Accessibility at polling stations
We're doing everything we can to make our polling stations accessible. Here's some information about our polling stations and how we're making sure people with a disability can vote with ease and in comfort.
Taking someone with you
Anyone who has a disability can now take someone with them into the polling station to help them to vote. The person helping you must be aged 18 or over.
Additional equipment in polling stations
We'll have the following equipment at our polling stations to make voting easier:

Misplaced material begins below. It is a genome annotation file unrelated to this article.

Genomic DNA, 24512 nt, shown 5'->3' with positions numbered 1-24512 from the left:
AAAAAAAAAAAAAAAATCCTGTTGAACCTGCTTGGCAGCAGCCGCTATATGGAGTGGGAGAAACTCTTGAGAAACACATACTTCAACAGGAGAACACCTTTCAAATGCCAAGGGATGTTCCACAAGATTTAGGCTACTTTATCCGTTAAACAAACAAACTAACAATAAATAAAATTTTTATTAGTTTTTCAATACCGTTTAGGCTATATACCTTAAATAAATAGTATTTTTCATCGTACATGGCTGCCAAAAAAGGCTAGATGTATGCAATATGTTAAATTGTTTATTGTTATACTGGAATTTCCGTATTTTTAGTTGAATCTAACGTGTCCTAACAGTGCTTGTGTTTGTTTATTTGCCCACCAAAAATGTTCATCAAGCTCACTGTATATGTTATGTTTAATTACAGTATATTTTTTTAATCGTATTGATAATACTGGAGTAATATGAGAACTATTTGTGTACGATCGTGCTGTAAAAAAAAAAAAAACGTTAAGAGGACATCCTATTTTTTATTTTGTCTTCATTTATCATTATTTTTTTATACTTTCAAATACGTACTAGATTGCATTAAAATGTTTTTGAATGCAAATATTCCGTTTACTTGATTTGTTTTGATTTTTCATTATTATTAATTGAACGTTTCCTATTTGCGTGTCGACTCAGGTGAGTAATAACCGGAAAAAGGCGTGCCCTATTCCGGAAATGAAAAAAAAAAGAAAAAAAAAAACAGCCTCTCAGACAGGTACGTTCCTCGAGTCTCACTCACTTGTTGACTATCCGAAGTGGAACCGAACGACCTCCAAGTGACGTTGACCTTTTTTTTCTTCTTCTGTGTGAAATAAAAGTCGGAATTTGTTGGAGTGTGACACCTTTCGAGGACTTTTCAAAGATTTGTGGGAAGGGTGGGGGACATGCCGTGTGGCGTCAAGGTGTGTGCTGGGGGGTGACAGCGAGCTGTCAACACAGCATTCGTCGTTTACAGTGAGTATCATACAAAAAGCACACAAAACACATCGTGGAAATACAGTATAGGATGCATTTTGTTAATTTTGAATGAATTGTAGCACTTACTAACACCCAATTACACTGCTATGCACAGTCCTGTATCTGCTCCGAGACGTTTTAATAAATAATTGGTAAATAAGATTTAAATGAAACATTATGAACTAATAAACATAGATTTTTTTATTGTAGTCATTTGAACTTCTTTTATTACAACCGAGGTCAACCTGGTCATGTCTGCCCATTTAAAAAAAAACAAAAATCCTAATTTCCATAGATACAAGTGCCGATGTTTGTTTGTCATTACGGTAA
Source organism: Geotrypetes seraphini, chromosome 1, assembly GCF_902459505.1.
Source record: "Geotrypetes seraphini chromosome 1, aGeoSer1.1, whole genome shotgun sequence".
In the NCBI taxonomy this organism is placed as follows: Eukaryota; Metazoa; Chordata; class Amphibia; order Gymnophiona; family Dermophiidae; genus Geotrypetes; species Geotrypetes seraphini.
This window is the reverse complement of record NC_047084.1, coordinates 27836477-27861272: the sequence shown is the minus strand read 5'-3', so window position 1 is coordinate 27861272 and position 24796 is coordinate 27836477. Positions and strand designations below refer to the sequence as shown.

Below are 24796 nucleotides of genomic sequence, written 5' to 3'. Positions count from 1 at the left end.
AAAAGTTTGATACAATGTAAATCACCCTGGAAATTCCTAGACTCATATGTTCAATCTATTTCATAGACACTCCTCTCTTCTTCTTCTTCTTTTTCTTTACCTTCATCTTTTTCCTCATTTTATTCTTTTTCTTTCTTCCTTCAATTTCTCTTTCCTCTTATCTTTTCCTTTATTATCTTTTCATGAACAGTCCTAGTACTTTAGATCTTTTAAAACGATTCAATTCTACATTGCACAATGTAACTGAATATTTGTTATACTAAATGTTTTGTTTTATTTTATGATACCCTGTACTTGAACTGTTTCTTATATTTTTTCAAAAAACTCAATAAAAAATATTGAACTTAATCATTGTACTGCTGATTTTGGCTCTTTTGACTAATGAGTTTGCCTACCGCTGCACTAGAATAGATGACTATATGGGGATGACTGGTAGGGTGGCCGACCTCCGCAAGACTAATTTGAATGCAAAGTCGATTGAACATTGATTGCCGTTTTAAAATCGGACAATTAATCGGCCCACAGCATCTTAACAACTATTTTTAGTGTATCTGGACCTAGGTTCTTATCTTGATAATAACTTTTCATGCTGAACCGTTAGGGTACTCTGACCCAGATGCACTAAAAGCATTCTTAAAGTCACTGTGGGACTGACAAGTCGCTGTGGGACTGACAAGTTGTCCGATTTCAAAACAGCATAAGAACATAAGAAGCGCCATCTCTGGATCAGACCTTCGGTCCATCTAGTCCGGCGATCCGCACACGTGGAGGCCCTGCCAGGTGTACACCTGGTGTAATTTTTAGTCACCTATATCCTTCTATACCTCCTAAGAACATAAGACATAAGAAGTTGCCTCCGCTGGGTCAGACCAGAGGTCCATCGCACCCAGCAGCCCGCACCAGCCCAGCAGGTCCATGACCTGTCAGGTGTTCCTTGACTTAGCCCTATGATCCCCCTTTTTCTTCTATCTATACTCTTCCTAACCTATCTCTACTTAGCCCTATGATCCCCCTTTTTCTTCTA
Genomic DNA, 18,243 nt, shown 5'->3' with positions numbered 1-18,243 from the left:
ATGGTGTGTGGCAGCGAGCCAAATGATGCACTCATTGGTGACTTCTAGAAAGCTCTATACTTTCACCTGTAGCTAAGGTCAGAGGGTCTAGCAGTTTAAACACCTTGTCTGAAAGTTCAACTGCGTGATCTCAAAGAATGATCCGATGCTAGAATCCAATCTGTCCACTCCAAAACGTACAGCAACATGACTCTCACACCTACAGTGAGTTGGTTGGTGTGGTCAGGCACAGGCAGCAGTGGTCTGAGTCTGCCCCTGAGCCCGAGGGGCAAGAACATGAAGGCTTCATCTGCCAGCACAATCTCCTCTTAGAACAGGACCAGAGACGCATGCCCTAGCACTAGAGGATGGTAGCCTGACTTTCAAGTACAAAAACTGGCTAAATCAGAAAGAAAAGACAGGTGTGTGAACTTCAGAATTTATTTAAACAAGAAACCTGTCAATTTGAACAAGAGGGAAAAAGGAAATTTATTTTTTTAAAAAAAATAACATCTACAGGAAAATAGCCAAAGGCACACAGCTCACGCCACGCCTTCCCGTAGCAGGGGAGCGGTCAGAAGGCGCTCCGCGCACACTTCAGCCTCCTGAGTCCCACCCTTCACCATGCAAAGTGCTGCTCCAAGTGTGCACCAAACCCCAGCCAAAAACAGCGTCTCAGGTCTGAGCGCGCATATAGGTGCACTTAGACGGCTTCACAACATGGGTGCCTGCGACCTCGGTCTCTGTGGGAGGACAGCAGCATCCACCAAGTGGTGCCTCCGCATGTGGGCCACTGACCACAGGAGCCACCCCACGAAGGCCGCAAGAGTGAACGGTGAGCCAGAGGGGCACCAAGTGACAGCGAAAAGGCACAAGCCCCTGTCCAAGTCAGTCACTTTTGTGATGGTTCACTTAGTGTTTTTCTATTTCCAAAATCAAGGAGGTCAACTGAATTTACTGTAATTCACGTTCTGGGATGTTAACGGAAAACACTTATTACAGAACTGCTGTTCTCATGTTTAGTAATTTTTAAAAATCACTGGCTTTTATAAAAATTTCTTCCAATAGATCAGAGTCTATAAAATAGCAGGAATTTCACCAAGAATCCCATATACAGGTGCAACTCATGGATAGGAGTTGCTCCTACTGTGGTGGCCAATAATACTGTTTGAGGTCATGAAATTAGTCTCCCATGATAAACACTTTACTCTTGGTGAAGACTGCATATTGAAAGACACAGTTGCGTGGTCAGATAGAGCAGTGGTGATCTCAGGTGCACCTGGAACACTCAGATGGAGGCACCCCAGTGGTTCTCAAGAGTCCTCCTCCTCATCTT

- Ramps for easier access
- Brighter lighting
- Coloured overlays to help people with dyslexia to read the ballot paper
- Pencil grips
- Tactile voting devices for people with a visual impairment
- Large copies of the ballot paper
- Large magnifiers
- Wheelchair access booths
- Audio recordings of the ballot paper
- Chairs for people who cannot stand for long periods
- Information about what will happen at the polling stations, including information using British Sign Language.
- And other equipment where possible to improve accessibility.
Voting if you have a learning disability or autism
We have created a polling station passport document to help people with learning disabilities and autism to vote. It includes advice about voting and how to ask for help at the polling station.